What is a Product Council?
A product council is a group of company stakeholders that meets regularly. They review the strategy and progress of a product in development.
The primary purposes of this group are to make decisions and clear obstacles to keep the product moving forward. That is why product councils include executives across the organization. The group needs to make decisions—about resources, budgets, or strategic changes—quickly and without waiting for approval from colleagues.
What Stakeholders Make Up a Product Council?
A product council is a diverse group. It will include both the product manager and development manager working together on the product. When the group meets, these two people will present the rest of the group with a status update. They can then raise any issues, challenges, suggestions, requests, or new information affecting the product’s progress.
The rest of the council will consist of executives whose departments own some responsibility for the product’s success. A product council in a midsized company might include the following:
- Business unit manager (or company president)
- Vice president of product
- Vice president of development
- Vice president of sales
- Vice president of marketing
- Vice president of finance
A product council can include fewer executive stakeholders than those listed here. Therefore, some consist of only the product and development managers and one executive stakeholder.
How Often Does a Product Council Meet?
In our experience talking, we’ve learned that the most common meeting cadence is once a month.
With a more frequent schedule, the updates won’t be significant enough to justify bringing together a team of executives to discuss the product status. Consequently, if the council meets less often—say, once a quarter—that could allow too much time to elapse without making strategic decisions.
What Are the Benefits of a Product Council?
If you’re wondering whether your team should establish a council, there are some benefits. (Other than taking an hour of the team’s time every month, we can’t think of any negatives to creating a council.)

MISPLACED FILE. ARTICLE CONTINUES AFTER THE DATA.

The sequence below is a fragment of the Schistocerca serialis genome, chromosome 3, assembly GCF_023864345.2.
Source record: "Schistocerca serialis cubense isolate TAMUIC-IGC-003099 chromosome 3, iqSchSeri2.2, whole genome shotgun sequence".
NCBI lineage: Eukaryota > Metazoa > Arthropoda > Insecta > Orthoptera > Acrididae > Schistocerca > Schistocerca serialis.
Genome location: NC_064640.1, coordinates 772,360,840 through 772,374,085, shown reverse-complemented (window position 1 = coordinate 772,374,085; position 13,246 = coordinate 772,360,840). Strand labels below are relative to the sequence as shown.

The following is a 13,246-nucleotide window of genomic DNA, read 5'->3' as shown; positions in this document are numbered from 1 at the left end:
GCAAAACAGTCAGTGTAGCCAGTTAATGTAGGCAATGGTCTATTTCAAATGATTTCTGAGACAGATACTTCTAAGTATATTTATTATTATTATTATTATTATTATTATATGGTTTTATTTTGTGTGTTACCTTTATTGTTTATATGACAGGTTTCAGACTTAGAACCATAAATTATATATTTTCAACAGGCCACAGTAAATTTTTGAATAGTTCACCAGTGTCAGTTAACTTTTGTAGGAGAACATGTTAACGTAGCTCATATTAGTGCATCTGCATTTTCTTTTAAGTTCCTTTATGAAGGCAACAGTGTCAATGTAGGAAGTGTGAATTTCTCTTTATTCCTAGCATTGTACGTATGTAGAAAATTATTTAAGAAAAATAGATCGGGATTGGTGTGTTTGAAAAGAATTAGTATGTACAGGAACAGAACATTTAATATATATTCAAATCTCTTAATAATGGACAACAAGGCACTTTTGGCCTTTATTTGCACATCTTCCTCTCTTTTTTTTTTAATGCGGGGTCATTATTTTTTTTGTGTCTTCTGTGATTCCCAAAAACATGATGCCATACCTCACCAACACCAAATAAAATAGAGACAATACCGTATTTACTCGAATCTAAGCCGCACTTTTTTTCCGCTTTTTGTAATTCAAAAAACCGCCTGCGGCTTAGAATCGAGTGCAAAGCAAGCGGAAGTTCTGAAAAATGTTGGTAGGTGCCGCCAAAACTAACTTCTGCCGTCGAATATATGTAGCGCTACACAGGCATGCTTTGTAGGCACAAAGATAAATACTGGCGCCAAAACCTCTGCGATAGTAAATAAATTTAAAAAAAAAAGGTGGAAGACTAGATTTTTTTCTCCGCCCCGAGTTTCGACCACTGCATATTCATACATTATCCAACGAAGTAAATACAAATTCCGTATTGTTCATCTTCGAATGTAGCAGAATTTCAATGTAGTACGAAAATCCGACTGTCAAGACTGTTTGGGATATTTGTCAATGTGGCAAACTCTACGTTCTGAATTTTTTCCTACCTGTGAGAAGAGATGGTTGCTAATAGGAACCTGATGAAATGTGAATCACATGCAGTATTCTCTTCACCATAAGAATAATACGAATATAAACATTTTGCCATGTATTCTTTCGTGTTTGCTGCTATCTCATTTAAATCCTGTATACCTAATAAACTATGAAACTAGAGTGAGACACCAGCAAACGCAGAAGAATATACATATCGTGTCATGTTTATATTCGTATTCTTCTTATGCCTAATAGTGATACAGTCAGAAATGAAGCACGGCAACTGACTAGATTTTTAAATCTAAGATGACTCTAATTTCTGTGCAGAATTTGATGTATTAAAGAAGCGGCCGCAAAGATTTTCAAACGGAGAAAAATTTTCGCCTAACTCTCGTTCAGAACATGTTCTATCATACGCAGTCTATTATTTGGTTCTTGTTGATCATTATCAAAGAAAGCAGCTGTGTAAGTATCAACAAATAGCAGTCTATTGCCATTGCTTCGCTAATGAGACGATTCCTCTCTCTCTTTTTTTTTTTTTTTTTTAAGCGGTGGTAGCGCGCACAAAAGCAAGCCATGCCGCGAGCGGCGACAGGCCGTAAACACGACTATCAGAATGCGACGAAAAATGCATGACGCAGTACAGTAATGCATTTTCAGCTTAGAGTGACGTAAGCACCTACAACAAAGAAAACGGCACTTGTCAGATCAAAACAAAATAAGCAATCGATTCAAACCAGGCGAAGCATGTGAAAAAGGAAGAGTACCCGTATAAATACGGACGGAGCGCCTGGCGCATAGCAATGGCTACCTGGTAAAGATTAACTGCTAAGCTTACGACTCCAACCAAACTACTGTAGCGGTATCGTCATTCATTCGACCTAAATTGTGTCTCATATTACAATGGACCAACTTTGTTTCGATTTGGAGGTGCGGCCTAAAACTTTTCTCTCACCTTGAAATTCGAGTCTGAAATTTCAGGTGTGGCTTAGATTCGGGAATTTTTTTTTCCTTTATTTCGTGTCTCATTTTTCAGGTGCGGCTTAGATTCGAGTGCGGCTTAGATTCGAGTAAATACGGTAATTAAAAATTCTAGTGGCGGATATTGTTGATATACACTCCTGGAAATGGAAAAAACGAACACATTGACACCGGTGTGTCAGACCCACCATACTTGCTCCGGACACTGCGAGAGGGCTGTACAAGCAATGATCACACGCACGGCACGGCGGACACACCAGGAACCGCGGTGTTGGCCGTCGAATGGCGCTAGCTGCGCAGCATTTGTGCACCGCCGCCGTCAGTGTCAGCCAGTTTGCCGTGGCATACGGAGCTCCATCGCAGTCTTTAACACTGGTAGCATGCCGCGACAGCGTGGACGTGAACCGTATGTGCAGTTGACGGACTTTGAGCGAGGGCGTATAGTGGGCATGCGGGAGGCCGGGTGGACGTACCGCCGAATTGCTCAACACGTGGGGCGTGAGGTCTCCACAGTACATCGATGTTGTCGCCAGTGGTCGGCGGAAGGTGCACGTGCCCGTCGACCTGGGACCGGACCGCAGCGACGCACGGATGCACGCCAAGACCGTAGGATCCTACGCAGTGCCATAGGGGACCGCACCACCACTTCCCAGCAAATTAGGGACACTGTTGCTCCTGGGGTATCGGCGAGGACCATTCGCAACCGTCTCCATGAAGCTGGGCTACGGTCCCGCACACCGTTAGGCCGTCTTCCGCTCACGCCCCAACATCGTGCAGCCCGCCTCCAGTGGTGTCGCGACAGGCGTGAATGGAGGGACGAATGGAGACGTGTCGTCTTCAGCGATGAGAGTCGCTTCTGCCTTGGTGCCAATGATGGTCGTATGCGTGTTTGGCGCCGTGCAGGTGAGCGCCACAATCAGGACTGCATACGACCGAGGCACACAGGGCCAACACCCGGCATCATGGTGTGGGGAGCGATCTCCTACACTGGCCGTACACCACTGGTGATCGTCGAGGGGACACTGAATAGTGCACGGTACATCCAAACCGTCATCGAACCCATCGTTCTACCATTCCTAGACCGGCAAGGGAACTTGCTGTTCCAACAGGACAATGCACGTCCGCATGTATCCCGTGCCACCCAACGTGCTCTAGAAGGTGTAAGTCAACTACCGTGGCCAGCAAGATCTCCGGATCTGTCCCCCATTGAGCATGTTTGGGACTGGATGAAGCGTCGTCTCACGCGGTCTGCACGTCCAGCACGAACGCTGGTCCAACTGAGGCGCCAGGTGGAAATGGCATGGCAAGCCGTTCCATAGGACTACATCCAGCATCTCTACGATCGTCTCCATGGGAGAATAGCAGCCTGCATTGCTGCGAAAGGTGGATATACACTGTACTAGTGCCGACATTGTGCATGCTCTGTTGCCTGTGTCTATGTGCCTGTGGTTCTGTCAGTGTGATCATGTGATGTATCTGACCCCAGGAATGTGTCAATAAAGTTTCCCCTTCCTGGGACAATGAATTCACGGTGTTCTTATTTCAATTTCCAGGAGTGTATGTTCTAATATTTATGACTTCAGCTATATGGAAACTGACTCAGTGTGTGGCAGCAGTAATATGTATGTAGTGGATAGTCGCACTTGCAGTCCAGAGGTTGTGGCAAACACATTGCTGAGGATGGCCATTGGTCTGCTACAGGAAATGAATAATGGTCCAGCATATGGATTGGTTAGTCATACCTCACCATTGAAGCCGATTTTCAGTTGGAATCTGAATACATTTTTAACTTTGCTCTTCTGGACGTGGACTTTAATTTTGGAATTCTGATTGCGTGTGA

1. It’s a practical, gets-stuff-done team.
The council is not a brainstorming team. The members don’t come together to discuss theories or five-year visions for the company. If you’re a product manager (or a dev manager), the council is your regular opportunity to earn executive approval to get things done.
Imagine you’ve gained valuable insight into your product from a user survey. Moreover, you want to propose rearranging the priorities in your next few development sprints to take advantage of this insight. If you can make a compelling case with your survey data, the product council will be the place to do it. If your council members agree with your assessment, you could receive the green light to update your team’s strategy immediately.
2. It gives the team regular exposure to decision-makers.
You will need to make many strategic decisions during a product’s development. One benefit of a product council is that it gives both the product and development teams regular time to interact with executives—to ask for resources or address challenges.
If you don’t have these regular meetings scheduled with decision-makers at your company, you will find it more challenging to fix important product issues promptly.
Additionally, if you learn to present your product updates and requests to the council clearly and thoughtfully, that can bolster those executives’ trust in you. Earning respect and faith of your company’s decision-makers will make it easier to gain approval for your next product idea. It’s also good for your career.
3. It compels product and development to work closely together.
A product council can also act as a mechanism to keep the product and development managers in sync and work out issues together.
If the product and development managers host a council meeting with an issue they haven’t discussed beforehand, the council members will view this as a failure.
Knowing they have a council meeting coming up in the next couple of weeks helps product and development work more closely together. It also gives both teams an incentive to sort out issues and make decisions among each other more quickly because they know they’ll be presenting to the council members again soon.